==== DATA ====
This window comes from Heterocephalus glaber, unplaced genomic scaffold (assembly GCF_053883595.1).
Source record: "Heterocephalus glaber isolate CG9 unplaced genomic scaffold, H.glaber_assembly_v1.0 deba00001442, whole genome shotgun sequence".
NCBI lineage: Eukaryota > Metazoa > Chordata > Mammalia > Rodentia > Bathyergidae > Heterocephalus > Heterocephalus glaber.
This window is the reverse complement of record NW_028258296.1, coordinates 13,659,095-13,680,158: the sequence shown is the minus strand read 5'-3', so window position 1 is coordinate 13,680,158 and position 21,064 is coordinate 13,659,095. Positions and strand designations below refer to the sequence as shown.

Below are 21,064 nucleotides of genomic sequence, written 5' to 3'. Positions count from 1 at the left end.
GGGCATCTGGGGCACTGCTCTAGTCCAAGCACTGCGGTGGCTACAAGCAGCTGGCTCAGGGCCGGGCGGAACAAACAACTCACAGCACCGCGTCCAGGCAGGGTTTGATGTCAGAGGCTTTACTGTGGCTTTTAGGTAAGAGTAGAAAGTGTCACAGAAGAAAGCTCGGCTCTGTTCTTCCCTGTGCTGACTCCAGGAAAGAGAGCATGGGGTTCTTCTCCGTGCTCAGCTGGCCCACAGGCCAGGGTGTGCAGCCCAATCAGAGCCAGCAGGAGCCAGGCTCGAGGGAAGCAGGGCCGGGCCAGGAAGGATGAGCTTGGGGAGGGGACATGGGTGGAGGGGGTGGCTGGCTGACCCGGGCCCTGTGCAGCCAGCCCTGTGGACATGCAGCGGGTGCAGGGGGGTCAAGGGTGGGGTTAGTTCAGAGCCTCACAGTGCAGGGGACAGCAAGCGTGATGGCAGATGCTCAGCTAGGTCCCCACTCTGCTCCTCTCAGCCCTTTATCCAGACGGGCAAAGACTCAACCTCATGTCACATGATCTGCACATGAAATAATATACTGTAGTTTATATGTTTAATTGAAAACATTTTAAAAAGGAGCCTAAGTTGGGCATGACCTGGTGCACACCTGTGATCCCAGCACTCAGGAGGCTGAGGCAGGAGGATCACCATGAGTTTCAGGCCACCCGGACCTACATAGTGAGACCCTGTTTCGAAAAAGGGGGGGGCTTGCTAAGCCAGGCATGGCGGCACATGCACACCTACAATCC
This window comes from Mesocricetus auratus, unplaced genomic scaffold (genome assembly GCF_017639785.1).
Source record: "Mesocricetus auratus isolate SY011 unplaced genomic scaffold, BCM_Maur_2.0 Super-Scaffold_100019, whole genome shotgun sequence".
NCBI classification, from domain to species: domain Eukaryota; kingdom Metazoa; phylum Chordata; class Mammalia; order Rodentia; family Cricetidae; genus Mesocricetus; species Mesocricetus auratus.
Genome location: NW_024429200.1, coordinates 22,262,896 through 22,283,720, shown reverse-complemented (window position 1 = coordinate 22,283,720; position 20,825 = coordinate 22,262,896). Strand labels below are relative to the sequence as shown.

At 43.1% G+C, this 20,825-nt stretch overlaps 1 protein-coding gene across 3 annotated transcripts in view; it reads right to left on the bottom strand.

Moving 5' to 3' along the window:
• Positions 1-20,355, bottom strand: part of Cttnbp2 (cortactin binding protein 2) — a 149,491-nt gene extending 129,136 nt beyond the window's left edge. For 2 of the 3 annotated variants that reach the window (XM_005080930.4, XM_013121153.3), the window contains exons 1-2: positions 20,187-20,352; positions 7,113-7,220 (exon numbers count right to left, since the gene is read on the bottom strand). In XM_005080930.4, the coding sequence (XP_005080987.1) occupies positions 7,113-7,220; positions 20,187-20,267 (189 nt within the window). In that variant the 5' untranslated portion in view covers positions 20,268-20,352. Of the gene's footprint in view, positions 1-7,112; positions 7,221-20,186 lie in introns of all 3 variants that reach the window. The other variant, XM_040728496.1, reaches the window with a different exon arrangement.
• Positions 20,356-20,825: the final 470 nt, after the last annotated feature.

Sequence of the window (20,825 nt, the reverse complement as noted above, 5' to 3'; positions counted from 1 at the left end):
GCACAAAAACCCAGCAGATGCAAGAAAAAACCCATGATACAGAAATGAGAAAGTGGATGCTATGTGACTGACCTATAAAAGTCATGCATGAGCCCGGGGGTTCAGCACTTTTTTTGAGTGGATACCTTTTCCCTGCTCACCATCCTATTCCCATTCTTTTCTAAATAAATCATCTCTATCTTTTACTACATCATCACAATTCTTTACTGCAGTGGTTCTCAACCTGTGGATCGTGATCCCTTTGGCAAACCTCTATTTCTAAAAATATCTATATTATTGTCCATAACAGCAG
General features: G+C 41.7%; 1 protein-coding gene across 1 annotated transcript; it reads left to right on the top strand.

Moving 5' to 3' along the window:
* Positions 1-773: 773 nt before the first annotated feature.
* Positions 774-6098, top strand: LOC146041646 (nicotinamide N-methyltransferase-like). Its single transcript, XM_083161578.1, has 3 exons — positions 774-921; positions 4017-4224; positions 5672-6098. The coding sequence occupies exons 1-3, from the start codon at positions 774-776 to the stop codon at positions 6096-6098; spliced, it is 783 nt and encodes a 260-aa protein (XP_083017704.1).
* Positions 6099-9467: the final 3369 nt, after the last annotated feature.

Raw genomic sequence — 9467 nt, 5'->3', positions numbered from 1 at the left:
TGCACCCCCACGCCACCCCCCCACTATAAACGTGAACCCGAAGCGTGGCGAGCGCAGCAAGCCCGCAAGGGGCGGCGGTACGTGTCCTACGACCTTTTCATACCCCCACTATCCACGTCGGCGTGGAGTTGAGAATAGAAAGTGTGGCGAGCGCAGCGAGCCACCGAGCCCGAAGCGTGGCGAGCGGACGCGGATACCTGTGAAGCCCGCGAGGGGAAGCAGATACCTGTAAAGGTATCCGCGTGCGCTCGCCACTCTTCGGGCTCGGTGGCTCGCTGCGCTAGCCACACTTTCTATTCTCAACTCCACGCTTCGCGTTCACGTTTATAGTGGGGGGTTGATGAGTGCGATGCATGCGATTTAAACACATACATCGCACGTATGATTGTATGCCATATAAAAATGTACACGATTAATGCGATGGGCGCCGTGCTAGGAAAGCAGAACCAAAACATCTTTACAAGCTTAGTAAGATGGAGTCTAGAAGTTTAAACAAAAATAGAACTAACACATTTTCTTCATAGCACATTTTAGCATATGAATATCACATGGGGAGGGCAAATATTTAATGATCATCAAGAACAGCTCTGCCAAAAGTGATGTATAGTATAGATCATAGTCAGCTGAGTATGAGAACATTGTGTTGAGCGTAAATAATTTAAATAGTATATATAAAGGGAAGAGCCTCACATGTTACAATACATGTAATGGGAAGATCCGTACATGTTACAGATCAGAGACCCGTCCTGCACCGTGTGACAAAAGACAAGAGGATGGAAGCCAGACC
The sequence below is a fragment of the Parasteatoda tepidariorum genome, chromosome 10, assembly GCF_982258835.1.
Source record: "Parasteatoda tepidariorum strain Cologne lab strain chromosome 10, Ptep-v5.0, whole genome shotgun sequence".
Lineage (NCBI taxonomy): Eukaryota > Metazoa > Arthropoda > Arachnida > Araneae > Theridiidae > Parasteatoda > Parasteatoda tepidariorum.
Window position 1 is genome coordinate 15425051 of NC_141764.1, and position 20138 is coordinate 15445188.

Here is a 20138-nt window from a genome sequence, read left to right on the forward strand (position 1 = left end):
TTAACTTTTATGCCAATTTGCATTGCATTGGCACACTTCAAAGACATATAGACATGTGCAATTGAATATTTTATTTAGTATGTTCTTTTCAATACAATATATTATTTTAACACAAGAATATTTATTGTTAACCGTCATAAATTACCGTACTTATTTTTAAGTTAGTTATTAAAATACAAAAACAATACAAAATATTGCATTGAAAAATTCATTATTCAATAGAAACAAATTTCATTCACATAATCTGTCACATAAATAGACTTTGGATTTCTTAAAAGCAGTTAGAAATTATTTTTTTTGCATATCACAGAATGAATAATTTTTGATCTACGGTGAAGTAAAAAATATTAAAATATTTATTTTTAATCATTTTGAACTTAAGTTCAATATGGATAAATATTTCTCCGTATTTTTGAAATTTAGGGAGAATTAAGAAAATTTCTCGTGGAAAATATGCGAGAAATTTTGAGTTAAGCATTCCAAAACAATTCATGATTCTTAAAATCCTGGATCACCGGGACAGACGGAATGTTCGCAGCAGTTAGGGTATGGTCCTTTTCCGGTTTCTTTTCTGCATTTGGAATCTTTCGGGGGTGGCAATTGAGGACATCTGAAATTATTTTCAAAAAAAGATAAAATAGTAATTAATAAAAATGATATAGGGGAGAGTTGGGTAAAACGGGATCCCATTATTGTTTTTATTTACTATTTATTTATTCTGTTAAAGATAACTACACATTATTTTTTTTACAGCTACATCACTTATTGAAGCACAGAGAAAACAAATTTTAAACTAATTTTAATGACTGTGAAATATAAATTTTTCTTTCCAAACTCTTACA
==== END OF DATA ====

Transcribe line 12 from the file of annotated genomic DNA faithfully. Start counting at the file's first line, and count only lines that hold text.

Moving 5' to 3' along the window: